Where it is the case that 'green tariff' contracts are still more expensive than ordinary supply contracts, we might conclude that it is CSR concerns which are driving take-up, with the financial effects of the Levy exemption providing a marginal influence. At the same time, and although we received no evidence on this, we might speculate that the exemption could also function to draw attention to the possibility of choosing 'green tariffs', and that this would prove effective for organisations already searching for CSR opportunities.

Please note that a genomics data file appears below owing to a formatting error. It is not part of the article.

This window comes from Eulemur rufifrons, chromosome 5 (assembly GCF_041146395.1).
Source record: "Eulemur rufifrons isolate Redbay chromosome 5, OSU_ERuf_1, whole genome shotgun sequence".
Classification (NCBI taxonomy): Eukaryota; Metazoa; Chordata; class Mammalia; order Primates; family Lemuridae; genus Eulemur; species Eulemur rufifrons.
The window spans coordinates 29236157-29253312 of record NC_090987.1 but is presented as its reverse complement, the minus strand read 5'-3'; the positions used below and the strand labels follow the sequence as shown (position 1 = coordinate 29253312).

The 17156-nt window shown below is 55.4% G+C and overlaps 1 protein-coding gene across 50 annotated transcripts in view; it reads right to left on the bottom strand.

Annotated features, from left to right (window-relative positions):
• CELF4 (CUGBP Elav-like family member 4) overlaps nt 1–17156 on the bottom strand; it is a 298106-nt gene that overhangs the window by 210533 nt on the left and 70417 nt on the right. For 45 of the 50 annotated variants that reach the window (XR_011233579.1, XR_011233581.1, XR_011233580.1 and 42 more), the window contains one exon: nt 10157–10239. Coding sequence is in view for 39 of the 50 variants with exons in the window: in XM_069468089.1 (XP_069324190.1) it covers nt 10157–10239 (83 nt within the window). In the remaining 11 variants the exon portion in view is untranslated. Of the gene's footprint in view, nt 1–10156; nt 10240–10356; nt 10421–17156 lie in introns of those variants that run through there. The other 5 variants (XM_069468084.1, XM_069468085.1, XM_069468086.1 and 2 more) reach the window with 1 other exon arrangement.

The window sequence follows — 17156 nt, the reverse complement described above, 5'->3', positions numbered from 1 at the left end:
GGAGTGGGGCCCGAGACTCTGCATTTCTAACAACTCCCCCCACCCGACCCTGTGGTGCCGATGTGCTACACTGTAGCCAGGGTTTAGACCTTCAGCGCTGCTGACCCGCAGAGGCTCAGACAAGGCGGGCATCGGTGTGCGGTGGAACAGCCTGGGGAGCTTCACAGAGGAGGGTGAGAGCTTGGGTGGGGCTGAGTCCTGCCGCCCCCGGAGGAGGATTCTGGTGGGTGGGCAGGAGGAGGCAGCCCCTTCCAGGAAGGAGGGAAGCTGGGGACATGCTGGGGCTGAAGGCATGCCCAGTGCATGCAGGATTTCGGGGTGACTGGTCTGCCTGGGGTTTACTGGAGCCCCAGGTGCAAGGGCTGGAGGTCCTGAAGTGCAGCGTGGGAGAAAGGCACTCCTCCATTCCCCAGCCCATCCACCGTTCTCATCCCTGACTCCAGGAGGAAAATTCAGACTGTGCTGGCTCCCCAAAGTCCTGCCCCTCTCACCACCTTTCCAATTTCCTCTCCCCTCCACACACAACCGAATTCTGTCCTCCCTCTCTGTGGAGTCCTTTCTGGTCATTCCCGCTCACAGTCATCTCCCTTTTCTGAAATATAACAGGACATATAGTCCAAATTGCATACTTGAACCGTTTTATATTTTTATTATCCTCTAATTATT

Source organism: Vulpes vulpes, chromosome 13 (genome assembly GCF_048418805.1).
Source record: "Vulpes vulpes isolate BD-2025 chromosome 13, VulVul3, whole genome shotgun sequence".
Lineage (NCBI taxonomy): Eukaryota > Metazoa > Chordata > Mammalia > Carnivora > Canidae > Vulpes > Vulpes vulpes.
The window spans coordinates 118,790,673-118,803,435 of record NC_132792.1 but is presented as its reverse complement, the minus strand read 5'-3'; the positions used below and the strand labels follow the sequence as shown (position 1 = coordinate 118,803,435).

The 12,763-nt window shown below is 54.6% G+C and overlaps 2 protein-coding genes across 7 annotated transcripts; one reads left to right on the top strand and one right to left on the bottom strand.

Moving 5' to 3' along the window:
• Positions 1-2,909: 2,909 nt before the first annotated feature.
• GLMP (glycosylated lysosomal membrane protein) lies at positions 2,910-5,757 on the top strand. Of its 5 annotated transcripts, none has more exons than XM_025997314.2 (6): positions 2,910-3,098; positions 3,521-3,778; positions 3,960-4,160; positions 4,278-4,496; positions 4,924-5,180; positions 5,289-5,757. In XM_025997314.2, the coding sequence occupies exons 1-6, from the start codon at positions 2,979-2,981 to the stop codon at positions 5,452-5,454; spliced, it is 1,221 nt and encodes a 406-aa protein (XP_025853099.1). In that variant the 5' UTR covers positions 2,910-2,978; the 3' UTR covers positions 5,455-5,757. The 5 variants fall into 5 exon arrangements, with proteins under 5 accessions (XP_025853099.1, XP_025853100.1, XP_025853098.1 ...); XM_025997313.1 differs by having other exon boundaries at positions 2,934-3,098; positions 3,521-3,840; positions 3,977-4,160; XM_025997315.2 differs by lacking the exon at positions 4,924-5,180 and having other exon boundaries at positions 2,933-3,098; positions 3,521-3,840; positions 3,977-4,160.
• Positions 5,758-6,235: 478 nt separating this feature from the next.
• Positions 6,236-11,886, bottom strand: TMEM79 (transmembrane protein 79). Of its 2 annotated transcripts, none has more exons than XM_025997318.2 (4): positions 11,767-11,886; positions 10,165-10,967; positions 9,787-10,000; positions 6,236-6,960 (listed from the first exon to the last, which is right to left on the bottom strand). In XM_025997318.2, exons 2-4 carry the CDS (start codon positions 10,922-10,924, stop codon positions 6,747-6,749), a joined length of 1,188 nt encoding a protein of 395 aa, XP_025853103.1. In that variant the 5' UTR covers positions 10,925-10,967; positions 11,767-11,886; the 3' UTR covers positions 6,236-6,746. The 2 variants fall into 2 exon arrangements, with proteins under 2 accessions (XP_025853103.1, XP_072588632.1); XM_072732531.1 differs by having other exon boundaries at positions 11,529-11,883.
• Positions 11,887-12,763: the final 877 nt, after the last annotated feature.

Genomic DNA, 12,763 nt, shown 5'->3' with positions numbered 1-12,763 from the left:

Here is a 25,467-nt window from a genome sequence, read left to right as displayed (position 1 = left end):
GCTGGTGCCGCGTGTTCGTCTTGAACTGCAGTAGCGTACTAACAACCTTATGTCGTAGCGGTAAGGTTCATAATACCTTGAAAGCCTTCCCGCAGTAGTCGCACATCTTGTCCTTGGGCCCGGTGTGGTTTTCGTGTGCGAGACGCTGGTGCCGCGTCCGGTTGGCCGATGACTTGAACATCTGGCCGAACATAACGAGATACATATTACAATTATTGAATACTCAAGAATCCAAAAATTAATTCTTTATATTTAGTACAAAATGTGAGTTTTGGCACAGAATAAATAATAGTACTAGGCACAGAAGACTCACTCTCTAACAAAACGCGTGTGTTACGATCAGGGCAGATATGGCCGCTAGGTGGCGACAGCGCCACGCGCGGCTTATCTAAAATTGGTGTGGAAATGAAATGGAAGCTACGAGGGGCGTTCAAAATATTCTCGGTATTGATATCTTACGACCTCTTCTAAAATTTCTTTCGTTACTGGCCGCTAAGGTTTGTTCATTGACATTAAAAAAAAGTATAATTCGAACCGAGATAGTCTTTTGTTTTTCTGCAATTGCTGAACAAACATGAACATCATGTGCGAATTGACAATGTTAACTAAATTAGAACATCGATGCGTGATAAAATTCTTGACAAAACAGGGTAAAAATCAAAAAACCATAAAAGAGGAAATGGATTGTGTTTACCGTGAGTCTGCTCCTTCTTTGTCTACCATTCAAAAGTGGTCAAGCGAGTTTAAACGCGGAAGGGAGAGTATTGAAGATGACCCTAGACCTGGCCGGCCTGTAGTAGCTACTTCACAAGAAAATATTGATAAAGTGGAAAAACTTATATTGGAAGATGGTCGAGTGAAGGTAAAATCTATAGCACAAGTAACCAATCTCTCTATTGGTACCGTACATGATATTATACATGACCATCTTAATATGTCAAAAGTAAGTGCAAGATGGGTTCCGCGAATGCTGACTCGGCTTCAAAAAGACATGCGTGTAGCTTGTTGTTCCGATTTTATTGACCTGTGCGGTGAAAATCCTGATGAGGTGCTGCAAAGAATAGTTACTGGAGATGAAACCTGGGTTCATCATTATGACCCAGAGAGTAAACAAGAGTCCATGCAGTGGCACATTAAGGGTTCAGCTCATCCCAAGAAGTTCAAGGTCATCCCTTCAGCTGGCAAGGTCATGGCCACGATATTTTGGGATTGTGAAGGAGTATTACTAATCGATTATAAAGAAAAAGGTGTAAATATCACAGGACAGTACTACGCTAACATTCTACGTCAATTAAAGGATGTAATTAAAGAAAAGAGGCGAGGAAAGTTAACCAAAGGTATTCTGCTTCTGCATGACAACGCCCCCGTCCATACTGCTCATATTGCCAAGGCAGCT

85. Regarding the exemption's impacts on the construction of new renewables, the evidence is that it has had minimal effect. EDF Energy's memo put it bluntly: it "has had little impact on incentivising the development of new projects because the CCL exemption for renewables does not provide a significant financial incentive to develop new projects".[119] This does not, of course, mean that there are not other powerful incentives for adding new renewables capacity; indeed, EDF made clear that the Renewables Obligation (RO) does have a significant effect. But EDF made it equally clear that the reason why the RO is effective in this respect, while the Levy exemption is not, is because the financial incentive offered by one dwarfs that offered by the other—by around 10 to one. Furthermore, EDF said that they would not take the financial effects of the Levy exemption fully into account when assessing the economic case for building new renewables capacity, because there was uncertainty over how long both the Levy and with it the exemption would remain in operation.[120] Although the 2007 Pre-Budget Report confirmed that the Climate Change Levy and Agreements would be extended from 2010 to 2017, it did not confirm that the exemption would also be continued. In any case, EDF said that confirmation until 2017 was still of little use: "even at 2017 you are only looking at about six years of an operational life and that is if you are deciding to build one today. It would not be a significant factor in investing in renewables."[121]